Fawcett’s statue didn’t just happen to appear in the square. It was the end result of a campaign started by activist Caroline Criado-Perez who was frustrated that all the other statues in Parliament Square were of men. She started an online petition, which gathered nearly 85,000 signatures and the support of several high profile celebrities and politicians. Decisions were made about who the recipient of this first female statue should be, about the artist commissioned to make the work, about how the statue should be portrayed and where exactly it should stand.
The choice of Fawcett, one of the early pioneers of the cause for female suffrage in Britain, was made by Criado-Perez and the statue’s unveiling was timed to coincide with the centenary of women – or at least women over 30 – being granted the vote in 1918. The message of the statue – like all statues – is a complex one in which most of the details are significant. Above all, however, the statue is there to remind us that political equality for women was hard fought and that the struggle against discrimination is by no means over. The banner the statue holds before it proclaims “Courage Calls to Courage Everywhere” – words written by Fawcett herself – and is a call to us to remain vigilant.
The importance of Fawcett’s statue will undoubtedly change over time. As the newness wears off and it becomes part of the furniture of the square it will be absorbed into the national consciousness. It will undoubtedly be joined by new statues, some of them probably – hopefully – also of women. The people honoured by statues and the things they are honoured for will create a conversation between these monuments through which their meaning will be subtly altered.
But such conversations don’t just take place within the settings where monuments stand and between the monuments themselves. They also take place in the real world – in the pages of newspapers, between families and friends and, increasingly, online. How much importance we attach to Fawcett’s statue and the meanings we attribute to it will be determined by these conversations. The way that Google Maps portrayed the monument was a contribution – albeit perhaps a small one – to this conversation and one that definitely downplayed the statue’s significance by neglecting to name her and by presenting her statue as somehow less important than those of the men.
The plinth on which Fawcett’s statue stands is intended to challenge the vision of history, suggested by the other monuments in the square, in one more important way. On it are inscribed the names and likenesses of 55 women and 4 men who also made a significant contribution to the cause of female suffrage. This is an argument against the all too common view that history is shaped by great men, which galleries of statues usually end up reinforcing. The base of Fawcett’s statue reminds us that the struggle to obtain the vote for women was not achieved solely through the efforts of one individual. One of the names inscribed there is that of Emmeline Pankhurst, the suffragette.
Nonetheless the figure atop the base has been chosen for a reason. This is not meant to be an anonymous statue.
There might be those who disagree with the choice but Criado-Perez chose Millicent Fawcett as the one to be immortalized in bronze because she was one of the earliest campaigners for votes for women, because of the energy she put into the cause throughout her life, and because she hadn’t previously been honored with a statue. Labeling her monument simply ‘statue of suffragette’ dismisses all of that as irrelevant and does a disservice not only to Fawcett herself but also to those who worked to have her statue erected. It also plays footloose with the facts and manages to get the history wrong, which is quite remarkable considering the label was just three words long. Fawcett, unlike Pankhurst, wasn’t a suffragette at all. She was a suffragist.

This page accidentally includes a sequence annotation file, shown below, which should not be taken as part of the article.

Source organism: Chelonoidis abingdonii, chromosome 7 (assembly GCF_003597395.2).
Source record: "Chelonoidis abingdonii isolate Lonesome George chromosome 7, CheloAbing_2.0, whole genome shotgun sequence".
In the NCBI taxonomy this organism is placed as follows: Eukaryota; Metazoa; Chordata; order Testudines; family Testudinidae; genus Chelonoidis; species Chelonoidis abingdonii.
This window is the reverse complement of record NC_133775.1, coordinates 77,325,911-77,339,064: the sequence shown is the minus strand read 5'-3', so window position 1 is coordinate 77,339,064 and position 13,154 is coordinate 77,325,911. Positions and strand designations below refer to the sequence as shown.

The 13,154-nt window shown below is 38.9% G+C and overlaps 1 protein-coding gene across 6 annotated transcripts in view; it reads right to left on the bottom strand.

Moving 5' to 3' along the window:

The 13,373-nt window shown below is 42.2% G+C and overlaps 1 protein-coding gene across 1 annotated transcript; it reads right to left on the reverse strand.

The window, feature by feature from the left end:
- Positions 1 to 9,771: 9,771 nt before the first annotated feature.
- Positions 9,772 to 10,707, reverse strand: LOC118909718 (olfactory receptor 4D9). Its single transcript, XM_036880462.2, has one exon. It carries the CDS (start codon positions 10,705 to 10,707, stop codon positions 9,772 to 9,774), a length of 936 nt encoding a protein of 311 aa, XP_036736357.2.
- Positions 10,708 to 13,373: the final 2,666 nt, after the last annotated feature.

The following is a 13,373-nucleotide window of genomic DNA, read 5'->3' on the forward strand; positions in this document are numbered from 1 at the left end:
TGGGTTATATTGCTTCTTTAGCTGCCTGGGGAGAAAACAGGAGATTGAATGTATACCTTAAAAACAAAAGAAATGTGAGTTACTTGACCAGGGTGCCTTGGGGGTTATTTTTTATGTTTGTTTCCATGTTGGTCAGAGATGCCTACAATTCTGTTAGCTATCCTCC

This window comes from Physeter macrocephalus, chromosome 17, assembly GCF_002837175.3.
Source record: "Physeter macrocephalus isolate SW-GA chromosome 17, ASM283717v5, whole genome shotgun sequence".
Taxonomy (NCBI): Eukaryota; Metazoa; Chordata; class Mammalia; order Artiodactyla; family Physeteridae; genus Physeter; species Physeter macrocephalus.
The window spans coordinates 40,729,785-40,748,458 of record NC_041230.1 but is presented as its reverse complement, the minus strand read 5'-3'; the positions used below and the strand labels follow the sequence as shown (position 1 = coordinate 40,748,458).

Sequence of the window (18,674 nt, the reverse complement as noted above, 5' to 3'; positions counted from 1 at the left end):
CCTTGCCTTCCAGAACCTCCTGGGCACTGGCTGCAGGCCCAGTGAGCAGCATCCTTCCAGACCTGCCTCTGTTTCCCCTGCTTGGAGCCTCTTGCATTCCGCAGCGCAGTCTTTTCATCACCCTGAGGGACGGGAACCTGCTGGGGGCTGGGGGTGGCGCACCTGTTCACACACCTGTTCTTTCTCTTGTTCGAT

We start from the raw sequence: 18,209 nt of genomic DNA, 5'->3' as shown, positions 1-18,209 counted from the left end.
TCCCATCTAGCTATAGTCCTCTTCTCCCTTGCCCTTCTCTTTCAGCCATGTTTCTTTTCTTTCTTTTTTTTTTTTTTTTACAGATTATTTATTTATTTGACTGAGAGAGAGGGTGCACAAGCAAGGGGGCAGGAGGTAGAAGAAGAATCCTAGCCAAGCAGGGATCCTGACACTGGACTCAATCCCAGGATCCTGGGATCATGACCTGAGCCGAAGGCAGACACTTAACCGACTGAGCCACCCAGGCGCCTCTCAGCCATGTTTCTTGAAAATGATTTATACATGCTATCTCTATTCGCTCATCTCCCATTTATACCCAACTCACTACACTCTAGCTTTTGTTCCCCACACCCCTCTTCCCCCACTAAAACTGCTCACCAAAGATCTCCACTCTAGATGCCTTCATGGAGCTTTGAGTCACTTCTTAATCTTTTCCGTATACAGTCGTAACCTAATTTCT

The two groups distinguished themselves primarily by the methods they used to try to achieve their aims, the suffragists pursuing a purely peaceful course, the suffragettes willing to resort to more radical methods and sometimes violence. Which group played a greater role in achieving the vote for women and their attitudes toward one another are issues that continue to be hotly debated. Such complexity is brushed aside if all of those women are simply thrown under the umbrella term “suffragette”.
It’s probably clear from the above that I’m already a fan of the new statue of Fawcett even though, living in Denmark, I haven’t yet been to see it. I think it matters that the message the statue is meant to convey does get through. However, regardless of the rights and wrongs of how we think about this particular statue at a more academic level I think this case says something interesting about how public statues are represented online through tools like Google Maps.
I’m not suggesting that Google deliberately attempts to control the way we think about these things. Far from it – much of the information in Google Maps has been entered by anonymous volunteers and the importance given to different monuments is, I assume at least in part, a factor of the interest shown in them. Nonetheless representations of monuments on such tools can feed into the conversation we have about their significance, not only reflecting the public attitude toward such monuments but also subtly shaping those attitudes.
It would be interesting to look at other cities and spaces of commemoration and consider the choices that have been made there. But first back to my article,
A coda: you might have noticed that throughout this piece in talking about Google Maps’ representation of Parliament Square I am using the past tense. When I noticed the label ‘Statue of Suffragette’ last week I posted about it on Twitter and drew it to the attention of Caroline Criado-Perez . One of her followers took it up with Google and a few days later I received this tweet from Criado-Perez: “Twitter delivers. Statue now renamed on @GoogleMaps”. And so the conversation about the meaning of our monuments goes on…